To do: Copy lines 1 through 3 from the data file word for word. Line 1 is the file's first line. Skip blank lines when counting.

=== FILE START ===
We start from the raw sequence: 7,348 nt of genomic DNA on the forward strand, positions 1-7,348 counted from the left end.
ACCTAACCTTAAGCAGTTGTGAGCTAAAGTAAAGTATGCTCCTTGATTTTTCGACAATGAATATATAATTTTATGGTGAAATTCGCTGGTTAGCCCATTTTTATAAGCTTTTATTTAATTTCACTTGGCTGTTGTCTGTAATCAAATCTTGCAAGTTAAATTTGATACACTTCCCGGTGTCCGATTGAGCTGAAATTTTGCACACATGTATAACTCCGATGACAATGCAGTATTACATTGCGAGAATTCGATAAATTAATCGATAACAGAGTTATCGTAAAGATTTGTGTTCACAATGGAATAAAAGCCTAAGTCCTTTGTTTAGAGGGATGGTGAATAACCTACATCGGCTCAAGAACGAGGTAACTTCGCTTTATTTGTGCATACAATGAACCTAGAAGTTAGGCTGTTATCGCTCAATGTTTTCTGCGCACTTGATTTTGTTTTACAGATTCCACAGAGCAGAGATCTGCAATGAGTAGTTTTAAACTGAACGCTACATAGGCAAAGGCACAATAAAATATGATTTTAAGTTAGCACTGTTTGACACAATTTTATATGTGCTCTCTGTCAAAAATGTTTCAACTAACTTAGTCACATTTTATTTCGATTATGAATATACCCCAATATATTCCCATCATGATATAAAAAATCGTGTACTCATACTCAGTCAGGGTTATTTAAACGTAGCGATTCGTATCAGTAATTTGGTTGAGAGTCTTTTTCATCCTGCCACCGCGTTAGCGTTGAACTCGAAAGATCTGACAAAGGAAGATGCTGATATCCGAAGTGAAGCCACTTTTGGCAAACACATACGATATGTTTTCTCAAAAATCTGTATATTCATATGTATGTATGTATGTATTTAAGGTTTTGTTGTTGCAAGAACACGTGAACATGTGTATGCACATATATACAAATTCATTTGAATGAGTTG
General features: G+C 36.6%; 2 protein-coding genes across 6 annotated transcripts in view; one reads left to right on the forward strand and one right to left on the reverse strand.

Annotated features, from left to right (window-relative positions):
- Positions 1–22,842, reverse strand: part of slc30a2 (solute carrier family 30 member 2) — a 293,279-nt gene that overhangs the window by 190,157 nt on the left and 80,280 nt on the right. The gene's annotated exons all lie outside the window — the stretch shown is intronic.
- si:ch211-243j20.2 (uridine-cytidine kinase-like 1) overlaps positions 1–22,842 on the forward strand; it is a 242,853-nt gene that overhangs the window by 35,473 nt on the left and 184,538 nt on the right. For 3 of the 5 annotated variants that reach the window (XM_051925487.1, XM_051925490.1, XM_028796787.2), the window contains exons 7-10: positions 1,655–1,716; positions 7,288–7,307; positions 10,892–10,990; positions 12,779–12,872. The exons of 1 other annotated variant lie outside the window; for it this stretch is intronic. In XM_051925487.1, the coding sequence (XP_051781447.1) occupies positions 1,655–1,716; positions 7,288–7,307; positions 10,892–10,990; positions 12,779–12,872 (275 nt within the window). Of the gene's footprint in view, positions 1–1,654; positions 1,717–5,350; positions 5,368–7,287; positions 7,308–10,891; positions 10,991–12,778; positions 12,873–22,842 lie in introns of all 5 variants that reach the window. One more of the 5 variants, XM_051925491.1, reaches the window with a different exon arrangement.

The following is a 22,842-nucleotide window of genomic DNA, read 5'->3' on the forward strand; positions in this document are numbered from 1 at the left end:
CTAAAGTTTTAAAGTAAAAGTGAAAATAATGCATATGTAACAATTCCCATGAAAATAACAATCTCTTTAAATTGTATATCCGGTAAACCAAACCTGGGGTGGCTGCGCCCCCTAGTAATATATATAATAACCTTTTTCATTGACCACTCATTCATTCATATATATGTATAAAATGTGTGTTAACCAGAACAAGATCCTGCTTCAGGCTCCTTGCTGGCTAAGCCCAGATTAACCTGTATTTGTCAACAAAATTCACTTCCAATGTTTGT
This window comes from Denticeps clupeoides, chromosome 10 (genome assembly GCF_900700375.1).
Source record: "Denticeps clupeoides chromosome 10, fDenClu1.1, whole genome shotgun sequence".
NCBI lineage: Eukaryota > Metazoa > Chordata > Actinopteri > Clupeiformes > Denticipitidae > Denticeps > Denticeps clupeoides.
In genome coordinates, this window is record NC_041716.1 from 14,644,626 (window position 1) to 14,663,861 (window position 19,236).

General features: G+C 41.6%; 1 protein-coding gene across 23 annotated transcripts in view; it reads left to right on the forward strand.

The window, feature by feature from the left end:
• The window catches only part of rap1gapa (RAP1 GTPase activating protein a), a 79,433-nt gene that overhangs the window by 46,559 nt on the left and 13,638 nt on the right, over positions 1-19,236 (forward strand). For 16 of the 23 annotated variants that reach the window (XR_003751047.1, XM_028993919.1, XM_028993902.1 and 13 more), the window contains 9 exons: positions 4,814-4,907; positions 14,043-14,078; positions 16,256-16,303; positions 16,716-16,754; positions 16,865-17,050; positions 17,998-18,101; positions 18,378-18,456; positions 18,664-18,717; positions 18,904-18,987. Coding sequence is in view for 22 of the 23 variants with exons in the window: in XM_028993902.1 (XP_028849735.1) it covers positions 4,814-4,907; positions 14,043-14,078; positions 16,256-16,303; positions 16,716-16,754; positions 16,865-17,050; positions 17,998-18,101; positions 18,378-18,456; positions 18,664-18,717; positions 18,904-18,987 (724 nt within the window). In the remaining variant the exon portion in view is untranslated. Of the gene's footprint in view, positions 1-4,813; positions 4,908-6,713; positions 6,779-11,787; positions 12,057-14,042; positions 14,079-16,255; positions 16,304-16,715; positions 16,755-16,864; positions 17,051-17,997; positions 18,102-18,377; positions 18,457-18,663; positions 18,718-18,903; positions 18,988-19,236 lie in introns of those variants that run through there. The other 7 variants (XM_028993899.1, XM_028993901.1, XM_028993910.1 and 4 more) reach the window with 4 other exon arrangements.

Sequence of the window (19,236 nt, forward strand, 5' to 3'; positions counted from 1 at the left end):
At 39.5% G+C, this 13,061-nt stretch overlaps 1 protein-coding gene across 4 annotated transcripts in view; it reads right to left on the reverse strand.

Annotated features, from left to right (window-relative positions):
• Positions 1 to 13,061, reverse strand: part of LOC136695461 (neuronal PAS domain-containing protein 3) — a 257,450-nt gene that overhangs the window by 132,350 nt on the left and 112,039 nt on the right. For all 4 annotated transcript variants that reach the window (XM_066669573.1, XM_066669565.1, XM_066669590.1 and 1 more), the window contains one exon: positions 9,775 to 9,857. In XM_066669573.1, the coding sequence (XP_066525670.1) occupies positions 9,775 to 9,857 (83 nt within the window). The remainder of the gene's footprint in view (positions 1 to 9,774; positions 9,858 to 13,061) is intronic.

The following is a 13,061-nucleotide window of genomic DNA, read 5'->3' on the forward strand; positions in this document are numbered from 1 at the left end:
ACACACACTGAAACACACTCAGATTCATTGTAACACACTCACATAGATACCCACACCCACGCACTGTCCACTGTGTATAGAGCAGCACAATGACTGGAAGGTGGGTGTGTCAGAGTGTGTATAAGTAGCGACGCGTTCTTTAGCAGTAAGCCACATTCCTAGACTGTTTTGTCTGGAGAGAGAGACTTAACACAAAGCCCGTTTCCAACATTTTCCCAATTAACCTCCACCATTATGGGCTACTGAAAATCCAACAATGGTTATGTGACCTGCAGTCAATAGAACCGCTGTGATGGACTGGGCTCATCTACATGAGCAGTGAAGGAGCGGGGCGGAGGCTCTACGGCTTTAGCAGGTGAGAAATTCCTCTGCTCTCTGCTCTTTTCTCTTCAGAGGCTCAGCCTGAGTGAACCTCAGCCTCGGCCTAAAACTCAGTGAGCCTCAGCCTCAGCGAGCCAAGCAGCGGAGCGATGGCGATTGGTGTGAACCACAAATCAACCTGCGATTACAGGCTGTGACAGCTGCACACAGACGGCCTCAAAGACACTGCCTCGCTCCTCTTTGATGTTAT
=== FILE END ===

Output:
We start from the raw sequence: 7,348 nt of genomic DNA on the forward strand, positions 1-7,348 counted from the left end.
ACCTAACCTTAAGCAGTTGTGAGCTAAAGTAAAGTATGCTCCTTGATTTTTCGACAATGAATATATAATTTTATGGTGAAATTCGCTGGTTAGCCCATTTTTATAAGCTTTTATTTAATTTCACTTGGCTGTTGTCTGTAATCAAATCTTGCAAGTTAAATTTGATACACTTCCCGGTGTCCGATTGAGCTGAAATTTTGCACACATGTATAACTCCGATGACAATGCAGTATTACATTGCGAGAATTCGATAAATTAATCGATAACAGAGTTATCGTAAAGATTTGTGTTCACAATGGAATAAAAGCCTAAGTCCTTTGTTTAGAGGGATGGTGAATAACCTACATCGGCTCAAGAACGAGGTAACTTCGCTTTATTTGTGCATACAATGAACCTAGAAGTTAGGCTGTTATCGCTCAATGTTTTCTGCGCACTTGATTTTGTTTTACAGATTCCACAGAGCAGAGATCTGCAATGAGTAGTTTTAAACTGAACGCTACATAGGCAAAGGCACAATAAAATATGATTTTAAGTTAGCACTGTTTGACACAATTTTATATGTGCTCTCTGTCAAAAATGTTTCAACTAACTTAGTCACATTTTATTTCGATTATGAATATACCCCAATATATTCCCATCATGATATAAAAAATCGTGTACTCATACTCAGTCAGGGTTATTTAAACGTAGCGATTCGTATCAGTAATTTGGTTGAGAGTCTTTTTCATCCTGCCACCGCGTTAGCGTTGAACTCGAAAGATCTGACAAAGGAAGATGCTGATATCCGAAGTGAAGCCACTTTTGGCAAACACATACGATATGTTTTCTCAAAAATCTGTATATTCATATGTATGTATGTATGTATTTAAGGTTTTGTTGTTGCAAGAACACGTGAACATGTGTATGCACATATATACAAATTCATTTGAATGAGTTG
General features: G+C 36.6%; 2 protein-coding genes across 6 annotated transcripts in view; one reads left to right on the forward strand and one right to left on the reverse strand.